A parcel tax measure for the L.A. Unified School District went down to defeat—an ugly defeat, not even achieving a majority—in a recent special election. But the measure’s biggest backers are responding in ways that show they haven’t learned their lesson.

Instead of taking stock of the campaign’s many mistakes, they are suggesting they were victims of circumstance, and want to try again. They say that the special election was the wrong moment (we’ll win next year when the electorate is bigger and more progressive). And they are busy coming up with other tax measures to take back to the voters.

They are badly underestimating L.A. voters—and the verdict they just received. Voters want to support L.A. Unified and other essential public services. And they’ve been willing to tax themselves repeatedly to do so—note everything from the past generation’s school bond campaigns to multiple sales tax increases to fund transit.

But they don’t want to be played for suckers. And it’s obvious that is what the school district, the teachers’ union, Mayor Garcetti, and the political elite were doing in supporting Measure EE.

The measure was clearly rushed. It contained a significant error that was corrected without good process. And it came on top of a strike that confirmed the public judgment that the district and union don’t actually have the interests of children and communities at heart.  Why shut down a school district in L.A. for a week when there was agreement on most big issues? The reason was the union’s desire to build political momentum for tax increases—which is an awful reason for a strike.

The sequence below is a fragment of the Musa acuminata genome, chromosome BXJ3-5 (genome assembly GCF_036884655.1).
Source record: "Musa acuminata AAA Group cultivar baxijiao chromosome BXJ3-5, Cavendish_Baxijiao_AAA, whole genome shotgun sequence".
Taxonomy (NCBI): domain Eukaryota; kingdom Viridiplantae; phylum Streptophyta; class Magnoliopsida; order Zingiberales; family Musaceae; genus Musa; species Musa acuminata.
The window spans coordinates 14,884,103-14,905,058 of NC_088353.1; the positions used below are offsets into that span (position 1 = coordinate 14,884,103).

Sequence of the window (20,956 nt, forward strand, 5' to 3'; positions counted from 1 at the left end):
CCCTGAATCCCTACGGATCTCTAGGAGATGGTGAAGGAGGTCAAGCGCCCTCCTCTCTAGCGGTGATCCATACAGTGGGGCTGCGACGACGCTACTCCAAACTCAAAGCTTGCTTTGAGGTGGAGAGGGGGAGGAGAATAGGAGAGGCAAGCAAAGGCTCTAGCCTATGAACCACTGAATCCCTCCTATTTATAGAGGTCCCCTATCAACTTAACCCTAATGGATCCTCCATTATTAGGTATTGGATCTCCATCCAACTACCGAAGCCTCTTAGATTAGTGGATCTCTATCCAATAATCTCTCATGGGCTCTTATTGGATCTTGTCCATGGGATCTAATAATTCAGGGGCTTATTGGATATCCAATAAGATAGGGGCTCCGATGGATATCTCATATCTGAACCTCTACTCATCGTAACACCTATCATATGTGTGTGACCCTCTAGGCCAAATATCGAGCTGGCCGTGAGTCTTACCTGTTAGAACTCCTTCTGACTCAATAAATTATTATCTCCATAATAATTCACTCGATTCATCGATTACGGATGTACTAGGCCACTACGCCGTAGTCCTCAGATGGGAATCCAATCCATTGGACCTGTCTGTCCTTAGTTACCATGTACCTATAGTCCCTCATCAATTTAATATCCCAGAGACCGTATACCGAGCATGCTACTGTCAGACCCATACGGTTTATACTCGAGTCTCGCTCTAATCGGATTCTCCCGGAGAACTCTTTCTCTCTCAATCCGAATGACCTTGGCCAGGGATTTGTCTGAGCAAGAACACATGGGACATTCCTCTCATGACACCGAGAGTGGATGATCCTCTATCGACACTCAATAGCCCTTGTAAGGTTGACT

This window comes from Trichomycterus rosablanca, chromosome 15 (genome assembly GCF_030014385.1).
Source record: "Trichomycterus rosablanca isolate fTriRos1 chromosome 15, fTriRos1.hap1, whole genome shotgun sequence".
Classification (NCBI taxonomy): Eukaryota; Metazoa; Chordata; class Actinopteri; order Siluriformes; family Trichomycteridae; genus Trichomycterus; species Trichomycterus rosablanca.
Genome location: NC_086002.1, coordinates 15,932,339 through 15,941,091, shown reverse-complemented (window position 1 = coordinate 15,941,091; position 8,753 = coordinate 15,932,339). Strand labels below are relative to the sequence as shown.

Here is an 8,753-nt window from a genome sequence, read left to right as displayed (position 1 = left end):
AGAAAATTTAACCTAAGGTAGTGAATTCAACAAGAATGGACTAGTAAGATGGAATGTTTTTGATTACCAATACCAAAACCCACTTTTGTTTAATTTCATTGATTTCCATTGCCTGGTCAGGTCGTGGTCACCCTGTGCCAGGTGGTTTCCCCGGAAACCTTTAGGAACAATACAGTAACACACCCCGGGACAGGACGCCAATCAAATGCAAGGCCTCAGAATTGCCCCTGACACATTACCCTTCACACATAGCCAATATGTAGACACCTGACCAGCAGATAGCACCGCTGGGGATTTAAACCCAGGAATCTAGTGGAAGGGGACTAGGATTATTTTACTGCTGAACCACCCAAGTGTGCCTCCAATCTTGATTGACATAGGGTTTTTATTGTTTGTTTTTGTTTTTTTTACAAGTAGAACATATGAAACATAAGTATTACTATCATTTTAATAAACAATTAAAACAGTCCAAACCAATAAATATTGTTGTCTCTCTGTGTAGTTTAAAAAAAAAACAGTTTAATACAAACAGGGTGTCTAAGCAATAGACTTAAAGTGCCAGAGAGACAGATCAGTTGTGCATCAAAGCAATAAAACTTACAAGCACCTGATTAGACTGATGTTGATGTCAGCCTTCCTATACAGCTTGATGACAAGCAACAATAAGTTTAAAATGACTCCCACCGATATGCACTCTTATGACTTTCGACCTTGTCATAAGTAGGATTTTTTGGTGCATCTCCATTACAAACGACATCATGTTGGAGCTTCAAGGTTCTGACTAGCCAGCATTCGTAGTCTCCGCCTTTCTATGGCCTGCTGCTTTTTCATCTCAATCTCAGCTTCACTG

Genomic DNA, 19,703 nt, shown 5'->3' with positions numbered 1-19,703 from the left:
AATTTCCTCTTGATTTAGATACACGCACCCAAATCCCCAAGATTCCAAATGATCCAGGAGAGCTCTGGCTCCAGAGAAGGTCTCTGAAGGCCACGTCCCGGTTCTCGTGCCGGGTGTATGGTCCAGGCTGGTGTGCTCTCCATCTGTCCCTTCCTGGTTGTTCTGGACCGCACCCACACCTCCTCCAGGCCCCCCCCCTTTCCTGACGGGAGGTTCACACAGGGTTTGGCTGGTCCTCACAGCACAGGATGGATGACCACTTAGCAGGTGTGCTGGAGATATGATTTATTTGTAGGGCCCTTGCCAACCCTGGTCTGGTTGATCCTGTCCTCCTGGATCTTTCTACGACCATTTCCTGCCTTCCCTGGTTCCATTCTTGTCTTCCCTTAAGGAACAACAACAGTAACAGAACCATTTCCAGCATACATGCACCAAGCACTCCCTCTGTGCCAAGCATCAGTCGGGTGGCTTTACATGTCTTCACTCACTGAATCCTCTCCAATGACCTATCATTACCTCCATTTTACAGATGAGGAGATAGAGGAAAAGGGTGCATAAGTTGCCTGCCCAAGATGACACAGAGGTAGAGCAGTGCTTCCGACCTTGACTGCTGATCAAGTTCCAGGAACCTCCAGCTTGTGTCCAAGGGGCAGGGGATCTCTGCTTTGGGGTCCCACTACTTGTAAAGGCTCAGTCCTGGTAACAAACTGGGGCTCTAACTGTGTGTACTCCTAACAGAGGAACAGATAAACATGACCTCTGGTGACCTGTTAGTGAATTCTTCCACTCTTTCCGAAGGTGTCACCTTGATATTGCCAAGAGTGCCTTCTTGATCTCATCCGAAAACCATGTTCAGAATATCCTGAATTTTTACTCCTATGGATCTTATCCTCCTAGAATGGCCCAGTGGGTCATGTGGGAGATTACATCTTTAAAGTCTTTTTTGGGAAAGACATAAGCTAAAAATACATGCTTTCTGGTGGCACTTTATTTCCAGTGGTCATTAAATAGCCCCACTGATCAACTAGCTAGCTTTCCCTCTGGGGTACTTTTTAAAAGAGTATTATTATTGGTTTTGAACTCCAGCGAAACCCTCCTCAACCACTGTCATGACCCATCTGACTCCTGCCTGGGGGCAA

There’s also the failure of the district and the union to reckon with LAUSD’s biggest financial problems—its declining enrollment, and its soaring retirement costs. If the union and district were to tackle the retirement piece in a fair and painful way, I suspect you’d see widespread public support for more taxes for the district.

It also would help to have the business community behind any such measure—not opposing it, as many business groups did with Measure EE. That business opposition, and this big defeat, raises the question of why businessman Austin Beutner remains the superintendent of L.A. Unified. The biggest reason for hiring Beutner was his ability to bring business support. If he can’t deliver that support, or even get the basics of a ballot measure right, what is he doing in that job?

Voters aren’t saying they won’t help LAUSD. But they aren’t asking for yet another ballot measure. LAUSD and its union need to address their real problems first—then come back to ask for more money.